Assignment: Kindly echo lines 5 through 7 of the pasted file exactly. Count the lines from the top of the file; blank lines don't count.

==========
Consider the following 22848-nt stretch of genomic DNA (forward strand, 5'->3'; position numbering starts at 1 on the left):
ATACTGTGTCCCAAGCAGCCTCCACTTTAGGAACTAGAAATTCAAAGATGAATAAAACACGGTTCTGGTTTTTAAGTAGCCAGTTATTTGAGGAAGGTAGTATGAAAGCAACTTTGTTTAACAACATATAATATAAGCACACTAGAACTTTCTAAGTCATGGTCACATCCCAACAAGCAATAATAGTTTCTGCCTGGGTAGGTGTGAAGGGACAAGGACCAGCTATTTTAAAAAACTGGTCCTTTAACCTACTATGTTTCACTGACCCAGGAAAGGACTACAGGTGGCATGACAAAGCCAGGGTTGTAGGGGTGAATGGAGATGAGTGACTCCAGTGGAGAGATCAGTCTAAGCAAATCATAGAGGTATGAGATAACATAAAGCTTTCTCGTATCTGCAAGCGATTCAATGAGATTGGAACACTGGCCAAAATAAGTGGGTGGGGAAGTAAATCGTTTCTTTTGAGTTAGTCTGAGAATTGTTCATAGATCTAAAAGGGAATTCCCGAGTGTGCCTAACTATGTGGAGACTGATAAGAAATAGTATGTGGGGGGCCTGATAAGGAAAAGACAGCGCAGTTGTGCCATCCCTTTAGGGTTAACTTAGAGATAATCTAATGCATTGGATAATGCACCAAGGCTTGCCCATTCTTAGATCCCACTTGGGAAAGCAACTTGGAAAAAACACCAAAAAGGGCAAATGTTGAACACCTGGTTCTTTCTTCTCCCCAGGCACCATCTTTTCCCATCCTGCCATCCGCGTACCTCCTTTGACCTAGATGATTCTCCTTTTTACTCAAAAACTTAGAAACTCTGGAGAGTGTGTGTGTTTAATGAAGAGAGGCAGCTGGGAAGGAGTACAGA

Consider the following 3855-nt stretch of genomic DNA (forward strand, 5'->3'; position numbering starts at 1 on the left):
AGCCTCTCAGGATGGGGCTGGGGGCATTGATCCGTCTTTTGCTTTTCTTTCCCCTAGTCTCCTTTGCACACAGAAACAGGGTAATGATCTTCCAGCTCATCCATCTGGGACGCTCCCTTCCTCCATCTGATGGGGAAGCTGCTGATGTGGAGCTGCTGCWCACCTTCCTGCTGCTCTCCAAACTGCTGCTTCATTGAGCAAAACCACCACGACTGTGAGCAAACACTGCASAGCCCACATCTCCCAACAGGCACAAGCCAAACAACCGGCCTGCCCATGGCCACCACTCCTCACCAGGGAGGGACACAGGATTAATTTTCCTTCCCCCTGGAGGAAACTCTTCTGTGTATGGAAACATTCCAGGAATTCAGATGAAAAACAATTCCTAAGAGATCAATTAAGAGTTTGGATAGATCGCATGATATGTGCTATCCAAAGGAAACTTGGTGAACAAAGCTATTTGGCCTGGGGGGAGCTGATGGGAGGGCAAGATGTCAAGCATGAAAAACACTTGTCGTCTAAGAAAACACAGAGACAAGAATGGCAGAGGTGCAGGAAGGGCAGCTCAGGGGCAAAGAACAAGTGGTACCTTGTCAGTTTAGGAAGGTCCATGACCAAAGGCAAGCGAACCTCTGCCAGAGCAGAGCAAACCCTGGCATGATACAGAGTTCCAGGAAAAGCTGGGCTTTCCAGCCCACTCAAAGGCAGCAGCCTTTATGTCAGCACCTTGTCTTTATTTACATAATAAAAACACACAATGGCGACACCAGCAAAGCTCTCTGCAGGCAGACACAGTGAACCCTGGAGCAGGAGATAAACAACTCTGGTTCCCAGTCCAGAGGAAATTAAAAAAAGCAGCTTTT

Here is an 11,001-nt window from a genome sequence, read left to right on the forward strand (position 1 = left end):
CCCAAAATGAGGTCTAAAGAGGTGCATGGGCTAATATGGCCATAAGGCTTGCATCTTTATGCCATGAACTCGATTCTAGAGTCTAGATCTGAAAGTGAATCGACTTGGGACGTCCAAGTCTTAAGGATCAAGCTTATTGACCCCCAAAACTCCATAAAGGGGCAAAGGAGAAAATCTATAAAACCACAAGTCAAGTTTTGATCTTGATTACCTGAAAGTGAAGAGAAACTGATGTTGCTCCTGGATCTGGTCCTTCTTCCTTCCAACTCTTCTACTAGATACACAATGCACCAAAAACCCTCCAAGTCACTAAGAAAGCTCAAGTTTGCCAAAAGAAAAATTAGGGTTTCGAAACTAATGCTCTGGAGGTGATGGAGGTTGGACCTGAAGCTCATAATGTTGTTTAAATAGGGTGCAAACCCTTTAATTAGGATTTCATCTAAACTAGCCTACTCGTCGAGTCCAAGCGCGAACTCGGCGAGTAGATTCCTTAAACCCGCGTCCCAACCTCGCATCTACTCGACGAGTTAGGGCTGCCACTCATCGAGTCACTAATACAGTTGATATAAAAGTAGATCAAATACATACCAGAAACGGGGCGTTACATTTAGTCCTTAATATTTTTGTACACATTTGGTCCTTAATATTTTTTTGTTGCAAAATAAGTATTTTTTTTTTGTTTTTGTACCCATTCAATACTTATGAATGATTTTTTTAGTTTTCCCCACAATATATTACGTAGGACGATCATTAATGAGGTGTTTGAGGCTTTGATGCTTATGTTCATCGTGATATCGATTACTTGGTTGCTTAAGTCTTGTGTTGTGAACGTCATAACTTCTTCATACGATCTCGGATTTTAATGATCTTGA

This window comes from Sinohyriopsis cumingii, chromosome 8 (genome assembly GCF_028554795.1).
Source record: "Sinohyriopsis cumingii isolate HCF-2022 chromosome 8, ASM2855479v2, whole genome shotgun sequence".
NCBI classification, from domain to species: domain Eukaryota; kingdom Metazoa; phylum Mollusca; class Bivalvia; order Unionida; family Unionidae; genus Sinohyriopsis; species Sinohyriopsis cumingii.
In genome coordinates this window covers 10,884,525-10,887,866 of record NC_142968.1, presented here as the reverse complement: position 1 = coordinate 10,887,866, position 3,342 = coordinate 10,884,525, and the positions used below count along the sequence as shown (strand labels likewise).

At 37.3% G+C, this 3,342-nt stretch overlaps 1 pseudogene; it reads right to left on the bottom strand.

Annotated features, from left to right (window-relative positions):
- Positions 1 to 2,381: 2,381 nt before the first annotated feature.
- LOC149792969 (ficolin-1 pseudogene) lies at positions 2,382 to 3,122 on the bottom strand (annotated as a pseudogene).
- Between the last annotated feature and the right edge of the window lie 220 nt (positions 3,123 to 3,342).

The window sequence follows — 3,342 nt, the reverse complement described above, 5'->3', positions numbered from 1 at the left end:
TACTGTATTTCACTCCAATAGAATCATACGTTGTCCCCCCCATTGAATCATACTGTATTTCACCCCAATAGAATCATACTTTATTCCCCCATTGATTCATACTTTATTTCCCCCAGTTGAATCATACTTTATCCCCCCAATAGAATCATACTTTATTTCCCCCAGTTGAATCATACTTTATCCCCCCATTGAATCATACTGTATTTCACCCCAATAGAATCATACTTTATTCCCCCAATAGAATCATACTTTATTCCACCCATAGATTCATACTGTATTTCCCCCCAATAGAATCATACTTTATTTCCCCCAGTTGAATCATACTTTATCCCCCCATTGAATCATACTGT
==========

Here is an 11,001-nt window from a genome sequence, read left to right on the forward strand (position 1 = left end):
CCCAAAATGAGGTCTAAAGAGGTGCATGGGCTAATATGGCCATAAGGCTTGCATCTTTATGCCATGAACTCGATTCTAGAGTCTAGATCTGAAAGTGAATCGACTTGGGACGTCCAAGTCTTAAGGATCAAGCTTATTGACCCCCAAAACTCCATAAAGGGGCAAAGGAGAAAATCTATAAAACCACAAGTCAAGTTTTGATCTTGATTACCTGAAAGTGAAGAGAAACTGATGTTGCTCCTGGATCTGGTCCTTCTTCCTTCCAACTCTTCTACTAGATACACAATGCACCAAAAACCCTCCAAGTCACTAAGAAAGCTCAAGTTTGCCAAAAGAAAAATTAGGGTTTCGAAACTAATGCTCTGGAGGTGATGGAGGTTGGACCTGAAGCTCATAATGTTGTTTAAATAGGGTGCAAACCCTTTAATTAGGATTTCATCTAAACTAGCCTACTCGTCGAGTCCAAGCGCGAACTCGGCGAGTAGATTCCTTAAACCCGCGTCCCAACCTCGCATCTACTCGACGAGTTAGGGCTGCCACTCATCGAGTCACTAATACAGTTGATATAAAAGTAGATCAAATACATACCAGAAACGGGGCGTTACATTTAGTCCTTAATATTTTTGTACACATTTGGTCCTTAATATTTTTTTGTTGCAAAATAAGTATTTTTTTTTTGTTTTTGTACCCATTCAATACTTATGAATGATTTTTTTAGTTTTCCCCACAATATATTACGTAGGACGATCATTAATGAGGTGTTTGAGGCTTTGATGCTTATGTTCATCGTGATATCGATTACTTGGTTGCTTAAGTCTTGTGTTGTGAACGTCATAACTTCTTCATACGATCTCGGATTTTAATGATCTTGA

This window comes from Sinohyriopsis cumingii, chromosome 8 (genome assembly GCF_028554795.1).